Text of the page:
Yesterday (as I wrote in the short posts after the trades), the Mariners traded Steve Delabar for Eric Thames and then Brandon League for Leon Landry and Logan Bawcom. So today, I watched some of their games and posted some notes:
The left-handed hitter has an open stance but brings it in when the pitch is thrown. In just watching him swing, I didn’t think his bat speed was an issue. When he was drafted in 2008, reports were that he had good power along with a good swing. However, he was blown away by some good fastballs in the games and videos I watched. He also had problems laying off the breaking ball. It isn’t an overly violent swing but is certainly a powerful one. Thames is an aggressive hitter, looking for fastballs. It seemed like pitchers were working him low.
Here is Thames spray chart courtesy of Texas Leaguers:
Almost all of his power and most of his hits are pulled. Here are the pitches he has swung at in his career:
As you can see, pitches tend to want to throw it inside on him, suggesting some bat speed problems. He likes to swing at the high fastball, as the hitter tool from Baseball Prospectus and Brooks Baseball shows:
As I noted above, he also chases the breaking ball:
Defensively, his arm is bad as advertised. There isn’t a lot of strength behind it. He is an awkward runner, with not good speed at all and it really limits his range.
When promoted last year to the Majors for the first time, he was seen as a guy who is most likely a platoon player. He has shown massive splits in the minors, but so far in the Majors he has only been slightly above league average against right-handers while not very good at all against lefties. Baseball America says that he could still possibly hit 15-20 homers a year, but isn’t sure whether or not he will be worth playing enough to get to that point.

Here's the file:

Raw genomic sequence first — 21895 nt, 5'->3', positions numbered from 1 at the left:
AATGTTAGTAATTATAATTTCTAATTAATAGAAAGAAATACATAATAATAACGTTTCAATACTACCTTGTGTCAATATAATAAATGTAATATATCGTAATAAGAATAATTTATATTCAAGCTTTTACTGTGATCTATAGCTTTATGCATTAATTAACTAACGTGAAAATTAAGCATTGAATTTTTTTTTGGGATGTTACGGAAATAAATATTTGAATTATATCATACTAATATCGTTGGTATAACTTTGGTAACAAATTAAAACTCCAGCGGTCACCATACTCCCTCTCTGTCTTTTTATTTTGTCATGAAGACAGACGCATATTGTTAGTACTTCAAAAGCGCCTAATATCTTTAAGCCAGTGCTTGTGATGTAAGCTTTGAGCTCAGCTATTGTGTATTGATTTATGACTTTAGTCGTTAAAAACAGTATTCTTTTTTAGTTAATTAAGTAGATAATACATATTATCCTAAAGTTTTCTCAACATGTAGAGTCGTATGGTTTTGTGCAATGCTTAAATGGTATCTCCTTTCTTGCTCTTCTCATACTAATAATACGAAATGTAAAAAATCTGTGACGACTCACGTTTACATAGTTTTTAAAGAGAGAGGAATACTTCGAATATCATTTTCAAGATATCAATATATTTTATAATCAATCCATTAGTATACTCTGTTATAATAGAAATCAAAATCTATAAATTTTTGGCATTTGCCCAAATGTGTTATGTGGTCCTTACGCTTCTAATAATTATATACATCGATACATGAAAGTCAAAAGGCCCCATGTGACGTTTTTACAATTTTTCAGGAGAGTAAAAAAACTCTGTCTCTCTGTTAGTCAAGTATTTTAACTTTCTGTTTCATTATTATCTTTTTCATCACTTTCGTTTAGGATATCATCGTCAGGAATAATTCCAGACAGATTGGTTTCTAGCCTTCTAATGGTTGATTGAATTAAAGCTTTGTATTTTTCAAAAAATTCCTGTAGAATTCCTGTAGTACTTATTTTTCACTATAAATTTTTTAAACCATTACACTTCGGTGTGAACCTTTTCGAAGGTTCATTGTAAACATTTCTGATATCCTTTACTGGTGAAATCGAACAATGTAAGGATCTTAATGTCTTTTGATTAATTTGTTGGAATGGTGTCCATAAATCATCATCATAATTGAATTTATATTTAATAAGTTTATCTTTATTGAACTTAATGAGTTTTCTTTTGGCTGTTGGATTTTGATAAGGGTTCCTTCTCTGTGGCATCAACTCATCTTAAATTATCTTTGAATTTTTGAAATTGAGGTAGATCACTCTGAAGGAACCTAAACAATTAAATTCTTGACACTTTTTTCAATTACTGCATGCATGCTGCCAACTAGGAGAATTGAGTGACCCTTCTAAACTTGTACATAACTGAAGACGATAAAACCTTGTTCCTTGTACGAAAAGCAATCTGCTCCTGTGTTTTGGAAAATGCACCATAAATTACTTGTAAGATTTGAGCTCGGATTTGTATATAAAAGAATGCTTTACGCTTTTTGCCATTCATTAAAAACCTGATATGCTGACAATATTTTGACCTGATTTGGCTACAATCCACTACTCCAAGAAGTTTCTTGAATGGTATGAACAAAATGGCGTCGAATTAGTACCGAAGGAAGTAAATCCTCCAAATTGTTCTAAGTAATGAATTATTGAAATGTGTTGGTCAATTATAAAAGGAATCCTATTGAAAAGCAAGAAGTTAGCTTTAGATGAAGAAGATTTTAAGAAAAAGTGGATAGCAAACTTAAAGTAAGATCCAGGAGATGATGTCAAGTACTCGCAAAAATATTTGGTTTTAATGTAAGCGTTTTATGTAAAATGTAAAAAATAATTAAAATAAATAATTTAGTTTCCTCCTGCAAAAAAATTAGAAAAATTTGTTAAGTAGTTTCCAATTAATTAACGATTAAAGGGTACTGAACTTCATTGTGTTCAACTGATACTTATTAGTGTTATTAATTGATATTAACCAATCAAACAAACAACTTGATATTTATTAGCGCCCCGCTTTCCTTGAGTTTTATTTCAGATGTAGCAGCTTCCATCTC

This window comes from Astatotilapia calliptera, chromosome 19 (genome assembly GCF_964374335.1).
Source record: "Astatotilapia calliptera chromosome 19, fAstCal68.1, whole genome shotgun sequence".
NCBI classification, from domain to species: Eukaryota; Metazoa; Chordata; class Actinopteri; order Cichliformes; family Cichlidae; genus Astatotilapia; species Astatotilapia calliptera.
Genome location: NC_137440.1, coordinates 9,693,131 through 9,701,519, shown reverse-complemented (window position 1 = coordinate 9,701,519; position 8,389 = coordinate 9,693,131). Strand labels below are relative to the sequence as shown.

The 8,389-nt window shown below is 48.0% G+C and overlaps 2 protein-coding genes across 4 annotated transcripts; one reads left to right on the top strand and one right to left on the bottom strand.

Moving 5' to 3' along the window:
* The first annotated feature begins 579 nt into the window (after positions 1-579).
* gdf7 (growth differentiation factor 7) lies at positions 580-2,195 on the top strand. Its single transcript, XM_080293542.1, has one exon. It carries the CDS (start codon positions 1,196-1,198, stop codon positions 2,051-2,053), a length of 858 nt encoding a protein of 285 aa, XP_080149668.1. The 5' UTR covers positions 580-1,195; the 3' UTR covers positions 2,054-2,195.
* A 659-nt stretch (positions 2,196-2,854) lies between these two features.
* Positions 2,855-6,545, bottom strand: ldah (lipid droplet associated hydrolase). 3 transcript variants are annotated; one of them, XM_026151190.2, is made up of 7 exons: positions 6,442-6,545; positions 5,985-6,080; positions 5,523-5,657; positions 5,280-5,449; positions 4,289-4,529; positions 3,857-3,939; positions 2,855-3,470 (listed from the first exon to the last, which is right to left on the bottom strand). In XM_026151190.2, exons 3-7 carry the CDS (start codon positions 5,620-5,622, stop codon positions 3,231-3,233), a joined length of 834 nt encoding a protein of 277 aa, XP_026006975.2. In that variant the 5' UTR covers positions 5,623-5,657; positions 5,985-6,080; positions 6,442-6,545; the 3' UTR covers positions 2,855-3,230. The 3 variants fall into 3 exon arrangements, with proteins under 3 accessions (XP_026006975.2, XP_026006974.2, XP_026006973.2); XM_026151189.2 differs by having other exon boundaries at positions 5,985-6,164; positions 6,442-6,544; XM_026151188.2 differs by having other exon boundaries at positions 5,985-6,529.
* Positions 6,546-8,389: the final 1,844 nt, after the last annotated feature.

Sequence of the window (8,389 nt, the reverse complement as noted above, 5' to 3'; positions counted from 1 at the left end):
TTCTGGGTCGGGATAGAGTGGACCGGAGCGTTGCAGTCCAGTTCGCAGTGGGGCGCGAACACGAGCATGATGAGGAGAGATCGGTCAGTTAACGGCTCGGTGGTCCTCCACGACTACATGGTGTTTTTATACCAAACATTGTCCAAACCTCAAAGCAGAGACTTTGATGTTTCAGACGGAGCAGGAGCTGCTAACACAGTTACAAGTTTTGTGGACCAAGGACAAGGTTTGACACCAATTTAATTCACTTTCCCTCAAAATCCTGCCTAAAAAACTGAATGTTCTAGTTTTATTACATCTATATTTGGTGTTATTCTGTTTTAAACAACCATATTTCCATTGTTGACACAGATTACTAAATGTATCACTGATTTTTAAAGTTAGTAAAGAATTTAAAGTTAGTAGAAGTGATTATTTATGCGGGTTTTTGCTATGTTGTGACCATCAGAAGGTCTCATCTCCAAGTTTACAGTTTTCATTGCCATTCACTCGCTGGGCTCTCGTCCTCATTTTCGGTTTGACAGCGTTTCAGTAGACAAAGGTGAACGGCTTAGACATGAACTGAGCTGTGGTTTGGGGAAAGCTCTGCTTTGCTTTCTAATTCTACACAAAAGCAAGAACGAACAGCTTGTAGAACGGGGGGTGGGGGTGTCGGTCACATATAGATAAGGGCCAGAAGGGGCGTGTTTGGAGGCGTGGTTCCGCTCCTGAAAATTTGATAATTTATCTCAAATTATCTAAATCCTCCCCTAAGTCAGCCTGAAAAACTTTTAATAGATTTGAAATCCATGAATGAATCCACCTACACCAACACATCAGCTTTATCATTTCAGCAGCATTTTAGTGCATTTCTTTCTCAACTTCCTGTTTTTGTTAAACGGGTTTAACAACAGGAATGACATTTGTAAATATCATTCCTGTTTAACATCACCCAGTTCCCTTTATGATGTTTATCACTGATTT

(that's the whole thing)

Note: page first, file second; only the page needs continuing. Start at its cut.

The relief pitcher has good size but is not big. He attacks the zone with fastballs and it looked like he was pitching to contact. The right-hander was hitting 92-93 MPH on his fastball. He threw his breaking ball (a slider) for a strike, but his fastball is definately his feature pitch, throwing it almost exclusively. Despite monster strikeout rates, I am not sure how he misses bats with this stuff. He got some whiffs on high fastballs when I saw him, but it isn’t overly impressive unless he is just hiding it really well (which doesn’t appear to be the case with a pretty normal looking delivery). He relies on placing the fastball both high and low and moving it all over the zone. Some of them seemed to have a little bit of sink. He walks a lot of hitters, and it appears that he is just slinging the fastball. He may not be intentionally locating it everywhere.
Landry was the lead-off hitter for the Rancho Cucamonga Quakes. He looks like an aggressive hitter, wanting to swing the bat (but he wasn’t wildly chasing). He seems to make pretty good contact, other than a couple fastballs that were blown by him. His size and style of play point to a center field profile, despite playing left field when I saw him. Baseball America says he can play center, but probably projects as a 4th outfielder. While he will never be a power hitter, he isn’t just a slap hitter, as he can drive the ball pretty well. He looks like a good athlete out in the field, which made sense as he was repeatedly trying to bunt for hits. However, he was hitting a lot of balls in the air (after unsuccessful bunts), which doesn’t let him take advantage of his speed (I timed him to first at about 4.06, which is pretty fast although not burner speed). His arm didn’t look very good, especially struggling with accuracy, in the times I saw him throw.
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Favorite general sports moment: The Texas versus USC college football national championship comes to mind, as does Gary Matthews Jr. catch on July 1st 2006.
Favorite Seattle Sports Moment: King Felix throwing a perfect game against the Rays
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